contemplated new State of California, for the present
continue one Territory without any restriction as ro
. SLAVERY. "
Another of these resolutions referred to California.
Foote of Mississippi moved to refer these resolutions,
with others, to a special committee ot thirteen. Mr.
Hamlin, .anxious to admit the free State of California into
the Union without associating it with the questions con-
neeted with New Mexico, Utah, the Texas boundary ami
the Fugitive Slave bill, moved " that nothing in this res-
olution shall be construed to authorize the said commit-
tee to take into consideration anything that relates to
the admission of California into the Union." Benton,
Webster, and their associates voted for Hamlin's mo-
tion; John Bell voted with the "ultra men of his
section," against the motion. He and his pro-slavery
friends wanted to keep tree California in their hands to
win concessions to slavery. Walker moved to except so
much of the resolutions proposed to be referred to the
committee by Foote's resolution as relates to the recap-
ture of fugitives from labor, and John Bell voted with
the ultra southern men against the motion; Hamlin,
Davis and others voted lor it.
The Committee of Thirteen, of which Johu Bell was a
member, reported a series of measures known as the
Compromise Measures of 1850; the admission of Califor-
nia â€” the suppression of the slave trade â€” the Texas Bound-
ary bill â€” the organization of the Territories ot Utah and
Mew Mexico without the exclusion of slavery, and the Fu-
gitive Slave bill.
When these bills were under consideration, amend-
ments were proposed involving issues between freedom
and slavery. Where stood John Bell on these questions?
Was he with the slave propagandists, or with the friends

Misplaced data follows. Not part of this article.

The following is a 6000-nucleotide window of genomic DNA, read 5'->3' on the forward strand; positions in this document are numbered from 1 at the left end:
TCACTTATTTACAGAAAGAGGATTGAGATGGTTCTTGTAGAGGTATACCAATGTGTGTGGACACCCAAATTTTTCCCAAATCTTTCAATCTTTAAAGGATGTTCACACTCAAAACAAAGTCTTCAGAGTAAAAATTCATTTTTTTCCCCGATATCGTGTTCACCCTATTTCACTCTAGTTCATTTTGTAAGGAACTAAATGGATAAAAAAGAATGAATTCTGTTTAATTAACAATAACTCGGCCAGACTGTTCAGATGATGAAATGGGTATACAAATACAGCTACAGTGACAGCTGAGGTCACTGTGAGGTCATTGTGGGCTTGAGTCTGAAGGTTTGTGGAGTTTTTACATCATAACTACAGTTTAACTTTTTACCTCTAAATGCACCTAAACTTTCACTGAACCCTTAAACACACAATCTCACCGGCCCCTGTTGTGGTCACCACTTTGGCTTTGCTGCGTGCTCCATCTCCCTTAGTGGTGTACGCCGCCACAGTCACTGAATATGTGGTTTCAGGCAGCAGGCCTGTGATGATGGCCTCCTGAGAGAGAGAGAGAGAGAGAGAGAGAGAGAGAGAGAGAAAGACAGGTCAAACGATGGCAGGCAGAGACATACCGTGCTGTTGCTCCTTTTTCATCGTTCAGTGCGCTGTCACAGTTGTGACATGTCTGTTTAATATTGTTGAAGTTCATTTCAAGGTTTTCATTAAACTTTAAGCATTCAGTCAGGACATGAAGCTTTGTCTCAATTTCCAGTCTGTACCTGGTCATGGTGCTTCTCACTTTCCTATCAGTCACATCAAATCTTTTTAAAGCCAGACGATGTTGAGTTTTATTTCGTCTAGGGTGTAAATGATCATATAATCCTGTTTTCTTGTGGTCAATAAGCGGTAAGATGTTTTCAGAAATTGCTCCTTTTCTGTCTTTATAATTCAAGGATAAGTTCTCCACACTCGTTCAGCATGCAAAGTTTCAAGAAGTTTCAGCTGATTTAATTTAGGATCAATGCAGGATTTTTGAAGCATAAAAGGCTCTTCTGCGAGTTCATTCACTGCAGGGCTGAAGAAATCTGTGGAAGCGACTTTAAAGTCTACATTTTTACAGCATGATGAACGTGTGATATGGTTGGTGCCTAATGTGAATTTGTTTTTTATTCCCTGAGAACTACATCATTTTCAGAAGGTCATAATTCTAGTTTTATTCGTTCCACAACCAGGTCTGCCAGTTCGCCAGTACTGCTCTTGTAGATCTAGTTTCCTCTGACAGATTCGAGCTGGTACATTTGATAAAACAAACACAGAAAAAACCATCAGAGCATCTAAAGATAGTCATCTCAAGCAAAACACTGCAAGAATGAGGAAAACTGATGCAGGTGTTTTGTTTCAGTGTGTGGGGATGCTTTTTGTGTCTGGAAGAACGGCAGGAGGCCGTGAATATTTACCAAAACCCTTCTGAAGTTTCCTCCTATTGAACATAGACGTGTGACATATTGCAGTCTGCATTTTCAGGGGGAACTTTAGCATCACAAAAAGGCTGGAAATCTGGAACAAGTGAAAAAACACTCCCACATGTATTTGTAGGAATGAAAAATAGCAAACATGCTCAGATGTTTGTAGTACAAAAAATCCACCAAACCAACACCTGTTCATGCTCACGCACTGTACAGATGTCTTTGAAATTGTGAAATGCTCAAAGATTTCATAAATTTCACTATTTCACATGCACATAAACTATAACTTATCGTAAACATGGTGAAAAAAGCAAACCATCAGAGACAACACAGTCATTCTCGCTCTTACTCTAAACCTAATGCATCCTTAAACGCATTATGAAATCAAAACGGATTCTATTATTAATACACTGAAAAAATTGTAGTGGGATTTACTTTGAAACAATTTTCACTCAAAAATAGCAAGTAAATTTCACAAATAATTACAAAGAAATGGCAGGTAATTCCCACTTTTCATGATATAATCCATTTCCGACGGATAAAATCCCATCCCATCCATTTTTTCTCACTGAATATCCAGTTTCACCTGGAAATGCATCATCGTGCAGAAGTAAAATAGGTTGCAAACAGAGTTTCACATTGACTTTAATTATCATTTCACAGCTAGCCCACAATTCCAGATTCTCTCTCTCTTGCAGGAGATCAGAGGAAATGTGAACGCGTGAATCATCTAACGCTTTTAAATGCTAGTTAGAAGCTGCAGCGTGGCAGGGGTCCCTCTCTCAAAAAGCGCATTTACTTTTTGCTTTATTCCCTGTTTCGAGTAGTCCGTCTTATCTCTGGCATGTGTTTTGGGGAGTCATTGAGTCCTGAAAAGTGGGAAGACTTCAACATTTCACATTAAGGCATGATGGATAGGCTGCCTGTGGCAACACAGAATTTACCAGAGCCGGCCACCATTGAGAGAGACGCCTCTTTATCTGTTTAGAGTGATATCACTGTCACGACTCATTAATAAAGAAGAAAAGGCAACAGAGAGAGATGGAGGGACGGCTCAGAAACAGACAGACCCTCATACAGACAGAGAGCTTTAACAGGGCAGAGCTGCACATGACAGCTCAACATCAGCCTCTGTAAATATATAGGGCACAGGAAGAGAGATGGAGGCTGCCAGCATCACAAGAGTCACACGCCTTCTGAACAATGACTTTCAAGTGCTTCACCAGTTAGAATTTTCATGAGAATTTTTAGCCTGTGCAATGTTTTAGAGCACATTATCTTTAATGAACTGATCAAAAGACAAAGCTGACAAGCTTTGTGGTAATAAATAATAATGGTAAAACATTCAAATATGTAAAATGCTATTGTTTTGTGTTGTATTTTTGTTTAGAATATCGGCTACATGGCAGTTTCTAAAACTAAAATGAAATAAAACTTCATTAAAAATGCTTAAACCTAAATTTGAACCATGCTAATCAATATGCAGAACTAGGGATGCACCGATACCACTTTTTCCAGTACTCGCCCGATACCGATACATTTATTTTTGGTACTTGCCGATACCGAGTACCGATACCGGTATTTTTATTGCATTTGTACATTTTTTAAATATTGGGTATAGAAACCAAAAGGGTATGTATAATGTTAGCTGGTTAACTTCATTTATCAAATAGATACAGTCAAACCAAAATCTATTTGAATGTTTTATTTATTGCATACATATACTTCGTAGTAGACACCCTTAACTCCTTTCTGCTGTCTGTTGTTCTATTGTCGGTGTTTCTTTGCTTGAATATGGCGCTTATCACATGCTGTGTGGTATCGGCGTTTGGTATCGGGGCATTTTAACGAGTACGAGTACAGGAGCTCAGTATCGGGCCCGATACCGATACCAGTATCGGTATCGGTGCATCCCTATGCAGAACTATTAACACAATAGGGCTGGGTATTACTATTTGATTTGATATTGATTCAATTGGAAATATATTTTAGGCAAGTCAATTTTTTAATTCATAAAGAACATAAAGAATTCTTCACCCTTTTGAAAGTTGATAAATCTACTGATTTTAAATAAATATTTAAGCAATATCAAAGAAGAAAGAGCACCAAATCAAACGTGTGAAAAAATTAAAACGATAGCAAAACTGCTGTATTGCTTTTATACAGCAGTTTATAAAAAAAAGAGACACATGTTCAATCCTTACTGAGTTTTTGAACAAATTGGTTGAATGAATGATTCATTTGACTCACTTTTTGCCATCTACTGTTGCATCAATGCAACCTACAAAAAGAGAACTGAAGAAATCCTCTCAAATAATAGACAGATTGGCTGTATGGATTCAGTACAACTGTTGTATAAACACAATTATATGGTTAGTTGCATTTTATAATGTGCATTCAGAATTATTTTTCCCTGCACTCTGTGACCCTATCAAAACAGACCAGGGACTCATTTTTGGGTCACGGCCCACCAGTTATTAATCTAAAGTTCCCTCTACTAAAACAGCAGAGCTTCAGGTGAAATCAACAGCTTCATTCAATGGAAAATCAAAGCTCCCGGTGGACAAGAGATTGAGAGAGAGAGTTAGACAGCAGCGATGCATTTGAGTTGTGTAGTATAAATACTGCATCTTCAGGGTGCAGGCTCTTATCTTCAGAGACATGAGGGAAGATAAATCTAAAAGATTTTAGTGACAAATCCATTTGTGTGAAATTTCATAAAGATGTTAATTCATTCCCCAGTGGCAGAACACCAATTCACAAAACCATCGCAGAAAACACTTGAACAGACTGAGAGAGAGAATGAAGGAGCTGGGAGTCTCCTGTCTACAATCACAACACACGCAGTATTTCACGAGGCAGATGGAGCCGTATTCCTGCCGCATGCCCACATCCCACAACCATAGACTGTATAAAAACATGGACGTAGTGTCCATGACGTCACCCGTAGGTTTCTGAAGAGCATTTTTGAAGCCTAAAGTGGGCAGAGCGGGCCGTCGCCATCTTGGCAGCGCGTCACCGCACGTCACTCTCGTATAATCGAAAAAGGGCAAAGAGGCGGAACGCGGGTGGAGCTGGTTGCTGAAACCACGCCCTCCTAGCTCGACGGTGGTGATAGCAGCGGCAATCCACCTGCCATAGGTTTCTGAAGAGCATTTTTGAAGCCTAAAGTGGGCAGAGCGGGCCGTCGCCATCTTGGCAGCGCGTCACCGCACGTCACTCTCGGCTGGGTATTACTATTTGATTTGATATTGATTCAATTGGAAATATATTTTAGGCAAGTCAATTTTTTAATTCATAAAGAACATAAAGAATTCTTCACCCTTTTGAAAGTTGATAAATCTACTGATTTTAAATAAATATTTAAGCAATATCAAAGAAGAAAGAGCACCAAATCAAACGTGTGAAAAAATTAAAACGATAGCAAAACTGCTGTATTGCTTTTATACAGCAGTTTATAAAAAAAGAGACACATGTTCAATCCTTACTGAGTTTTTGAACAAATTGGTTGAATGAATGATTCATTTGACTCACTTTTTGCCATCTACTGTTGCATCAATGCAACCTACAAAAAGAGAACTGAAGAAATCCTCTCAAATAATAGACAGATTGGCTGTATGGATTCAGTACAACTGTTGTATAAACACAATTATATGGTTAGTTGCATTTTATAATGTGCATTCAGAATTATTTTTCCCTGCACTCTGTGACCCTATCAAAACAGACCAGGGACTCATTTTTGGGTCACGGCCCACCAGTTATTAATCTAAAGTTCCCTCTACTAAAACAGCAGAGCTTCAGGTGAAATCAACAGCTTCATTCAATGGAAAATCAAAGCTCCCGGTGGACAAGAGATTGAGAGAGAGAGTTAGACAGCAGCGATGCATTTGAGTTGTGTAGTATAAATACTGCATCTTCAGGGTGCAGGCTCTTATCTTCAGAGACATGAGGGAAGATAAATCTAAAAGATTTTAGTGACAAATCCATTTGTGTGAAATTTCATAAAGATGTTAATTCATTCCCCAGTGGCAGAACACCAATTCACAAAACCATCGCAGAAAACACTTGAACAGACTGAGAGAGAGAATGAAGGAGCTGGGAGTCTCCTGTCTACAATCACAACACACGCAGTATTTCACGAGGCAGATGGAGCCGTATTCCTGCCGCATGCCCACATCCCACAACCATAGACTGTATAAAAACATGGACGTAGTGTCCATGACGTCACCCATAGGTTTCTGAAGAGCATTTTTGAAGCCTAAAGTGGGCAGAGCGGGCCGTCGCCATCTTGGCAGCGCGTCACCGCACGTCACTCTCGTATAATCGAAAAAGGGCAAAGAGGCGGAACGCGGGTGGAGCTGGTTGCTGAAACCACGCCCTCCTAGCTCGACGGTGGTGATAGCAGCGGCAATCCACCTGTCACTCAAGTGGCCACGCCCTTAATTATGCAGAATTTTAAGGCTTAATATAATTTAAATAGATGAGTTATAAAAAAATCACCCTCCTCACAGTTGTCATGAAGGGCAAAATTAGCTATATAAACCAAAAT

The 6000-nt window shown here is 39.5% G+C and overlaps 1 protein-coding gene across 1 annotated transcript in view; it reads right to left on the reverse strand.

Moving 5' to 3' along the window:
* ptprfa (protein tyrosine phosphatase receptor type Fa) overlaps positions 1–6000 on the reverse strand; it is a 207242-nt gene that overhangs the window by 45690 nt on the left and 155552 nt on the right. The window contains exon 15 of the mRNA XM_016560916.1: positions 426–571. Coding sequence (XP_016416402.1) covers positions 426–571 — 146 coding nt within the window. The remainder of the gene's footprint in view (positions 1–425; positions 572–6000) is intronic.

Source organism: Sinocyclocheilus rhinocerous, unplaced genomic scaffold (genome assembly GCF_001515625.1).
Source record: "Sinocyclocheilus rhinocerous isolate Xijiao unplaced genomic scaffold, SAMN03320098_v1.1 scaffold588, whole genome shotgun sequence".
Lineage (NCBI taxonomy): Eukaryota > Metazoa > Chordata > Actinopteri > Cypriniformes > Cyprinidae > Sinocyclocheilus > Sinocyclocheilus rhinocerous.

of freedom? The " record " will show whether he stood
with " Roman firmness " " in opposition to the ultra men
of his section," or whether he enrolled his name with the
exponents of the sentiments and opinions of the friends
Mr. Turney of Tennessee moved to limit the southern
boundary of California to 36 deg. 30 min., and to extend
the Missouri Compromise to the Pacific. This was a mo-
tion aimed at California, and in the interests of slavery,
and John Bell voted for it.
Mr. Turney again moved the limitation of the southern
boundary of California to 36 deg. 30 min. ; his object be-
ing to get slavery into southern California, and this
proposition received the vote of John Bell.
Mr. Davis of Mississippi moved that all laws and usa-
ges existing in said Territories, interlering with any spe-
cies of property, be declared null and void. This was a
motion to abrogate the layvs of Mexico, prohibiting slave-
ry, and to tacilite the introduction of slaves into the vast
territory acquired of that power; and it received the vote
of John Bell, Atchison, Foote, Soule. Mason, and their
pro-slavery compeers, while Benton, Cass, Hamlin, Chase,
and our own Davis voted against it
Mr. Davis of Miss, moved "that nothing herein contained
shall be construed so as to prevent said Territorial Legisla-
ture from passing such laws as may be necessary lor the pro-
tection of the rights of the property of every kind which
may have been or may be hereafter contormably to the
constitution and laws of the United States, held in, or
introduced into, said Territory." Mr. Davis prefaced this
proviso with some remarks, declaring his object to be to
assert the duty of the government to protect slavery.
Mr. Chase moved " that nothing herein contained shall
be construed as authorizing or permitting the introduc-
tion of slavery," and Mr. Bell voted No.
While this amendment of Mr. Davis's was pendiDg, Mr.
Bell advocated it, in order " that the principles of the
constitution " might b- left " to their full and fair opera-
tion " and that " tbe South might look with some confi-
dence to the protection of slave property in this Territory
through the Courts of the United States."
John Bell voted against an amendment offered to the
bill by Mr. Baldwin, declaring that "the Mexican laws
prohibiting slavery should be and remain in force in said